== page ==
We see it all the time. Boilerplate language in a contract that becomes a major issue down the line. A recent case revealed the problems a contractor had with permits when the contractor’s estimate contemplated an easy permitting process and compliance, but in actuality it was much, much more difficult.
The case Bell/Heery v. United States, involved Bell/Heery’s request for additional compensation under a federal contract. Bell/Heery submitted a bid for a prison project. As explained in the bid, Bell/Heery anticipated that the New Hampshire Department of Environmental Services (NHDES) would issue a permit allowing Bell/Heery to “cut-to-fill” the site, which involved excavating materials from one area and moving it to another area to level the entire site. NHDES did not agree with Bell/Heery’s proposed construction method and refused to issue the permit. Instead, NHDES required a multi-step construction process through which only 40 acres of land were disturbed at a time. Complying with NHDES permitting requirement was a much more expensive and time consuming process than Bell/Heery had anticipated, to the tune of $7,000,000.00.
Due to the increased cost created by NHDES, Bell/Heery asked for more money from the government contracting officer. The contracting officer rejected the request, finding that Bell/Heery had assumed the risk of the permitting process and it was liable for any costs associated with the permitting process and construction methods required by the permitting process. Bell/Heery appealed to the Court of Claims, which found:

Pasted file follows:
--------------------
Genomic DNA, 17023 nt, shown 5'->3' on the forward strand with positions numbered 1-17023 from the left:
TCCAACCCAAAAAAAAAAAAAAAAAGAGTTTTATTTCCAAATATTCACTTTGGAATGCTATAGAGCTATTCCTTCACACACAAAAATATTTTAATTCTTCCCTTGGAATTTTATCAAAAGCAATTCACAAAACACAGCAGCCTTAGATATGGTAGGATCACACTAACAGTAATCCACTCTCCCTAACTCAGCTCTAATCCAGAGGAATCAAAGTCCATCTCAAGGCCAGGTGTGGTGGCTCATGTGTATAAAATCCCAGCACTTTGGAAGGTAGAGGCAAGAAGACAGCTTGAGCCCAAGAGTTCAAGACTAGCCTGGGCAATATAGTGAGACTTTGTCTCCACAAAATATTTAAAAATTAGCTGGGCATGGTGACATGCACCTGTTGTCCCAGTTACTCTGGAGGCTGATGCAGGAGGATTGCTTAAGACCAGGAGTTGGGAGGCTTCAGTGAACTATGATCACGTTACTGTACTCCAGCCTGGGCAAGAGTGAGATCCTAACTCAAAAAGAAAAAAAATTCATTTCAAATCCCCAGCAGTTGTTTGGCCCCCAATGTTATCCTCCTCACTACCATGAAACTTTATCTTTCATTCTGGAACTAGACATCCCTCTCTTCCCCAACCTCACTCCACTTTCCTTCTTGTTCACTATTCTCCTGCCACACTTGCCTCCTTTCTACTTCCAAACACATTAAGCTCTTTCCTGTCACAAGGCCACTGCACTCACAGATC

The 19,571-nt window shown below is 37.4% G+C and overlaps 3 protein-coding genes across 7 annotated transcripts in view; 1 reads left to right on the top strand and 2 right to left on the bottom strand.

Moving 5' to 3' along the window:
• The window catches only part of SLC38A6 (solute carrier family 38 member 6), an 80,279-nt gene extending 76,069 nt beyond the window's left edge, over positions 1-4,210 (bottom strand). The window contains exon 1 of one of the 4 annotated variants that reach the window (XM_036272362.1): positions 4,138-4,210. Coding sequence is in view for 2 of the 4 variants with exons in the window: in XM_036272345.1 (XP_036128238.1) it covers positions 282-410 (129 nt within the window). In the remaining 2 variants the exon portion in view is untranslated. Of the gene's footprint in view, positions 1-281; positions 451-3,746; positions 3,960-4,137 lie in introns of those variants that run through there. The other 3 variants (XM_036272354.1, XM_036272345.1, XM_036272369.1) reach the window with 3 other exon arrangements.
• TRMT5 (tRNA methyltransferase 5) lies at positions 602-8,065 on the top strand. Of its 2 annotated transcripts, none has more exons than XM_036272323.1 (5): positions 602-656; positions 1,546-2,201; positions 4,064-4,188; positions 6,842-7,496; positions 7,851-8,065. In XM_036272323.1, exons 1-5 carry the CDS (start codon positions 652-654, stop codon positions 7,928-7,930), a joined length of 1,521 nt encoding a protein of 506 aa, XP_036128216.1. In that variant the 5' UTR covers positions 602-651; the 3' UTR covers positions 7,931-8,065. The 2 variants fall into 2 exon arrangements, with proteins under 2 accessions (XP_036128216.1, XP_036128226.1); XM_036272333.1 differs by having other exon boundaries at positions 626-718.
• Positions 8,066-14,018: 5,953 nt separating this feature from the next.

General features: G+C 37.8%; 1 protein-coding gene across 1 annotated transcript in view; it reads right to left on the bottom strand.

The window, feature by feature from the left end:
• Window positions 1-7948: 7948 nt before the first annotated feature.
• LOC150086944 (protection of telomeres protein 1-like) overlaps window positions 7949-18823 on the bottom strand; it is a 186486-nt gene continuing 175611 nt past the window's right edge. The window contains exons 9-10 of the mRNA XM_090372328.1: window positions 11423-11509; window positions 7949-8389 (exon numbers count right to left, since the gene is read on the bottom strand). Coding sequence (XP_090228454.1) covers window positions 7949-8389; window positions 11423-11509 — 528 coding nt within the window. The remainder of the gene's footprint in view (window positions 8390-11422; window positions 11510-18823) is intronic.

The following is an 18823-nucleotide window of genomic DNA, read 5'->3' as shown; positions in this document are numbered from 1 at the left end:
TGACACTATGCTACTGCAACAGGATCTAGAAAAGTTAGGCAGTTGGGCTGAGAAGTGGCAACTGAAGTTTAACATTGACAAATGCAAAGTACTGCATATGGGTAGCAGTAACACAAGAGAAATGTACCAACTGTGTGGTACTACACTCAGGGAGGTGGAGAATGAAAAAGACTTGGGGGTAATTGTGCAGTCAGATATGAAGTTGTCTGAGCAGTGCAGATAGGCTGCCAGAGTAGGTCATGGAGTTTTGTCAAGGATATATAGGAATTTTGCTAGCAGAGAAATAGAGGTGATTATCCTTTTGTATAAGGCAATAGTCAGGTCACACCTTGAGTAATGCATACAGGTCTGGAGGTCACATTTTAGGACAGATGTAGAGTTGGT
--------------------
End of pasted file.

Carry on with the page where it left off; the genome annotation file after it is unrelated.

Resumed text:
The Permits and Responsibilities clause clearly and unambiguously placed the burden of obtaining and complying with state and local permits for the construction project solely on BH without additional expense to the government.
So, Bell/Heery was stuck absorbing the $7 million costs to comply with the NHDES permits.
Take Away: What do your contracts say about permits? Do you just assume that permits are going to be easy? Should you incorporate some language that will allow you to charge the owner any additional costs associated with obtaining or complying with permits?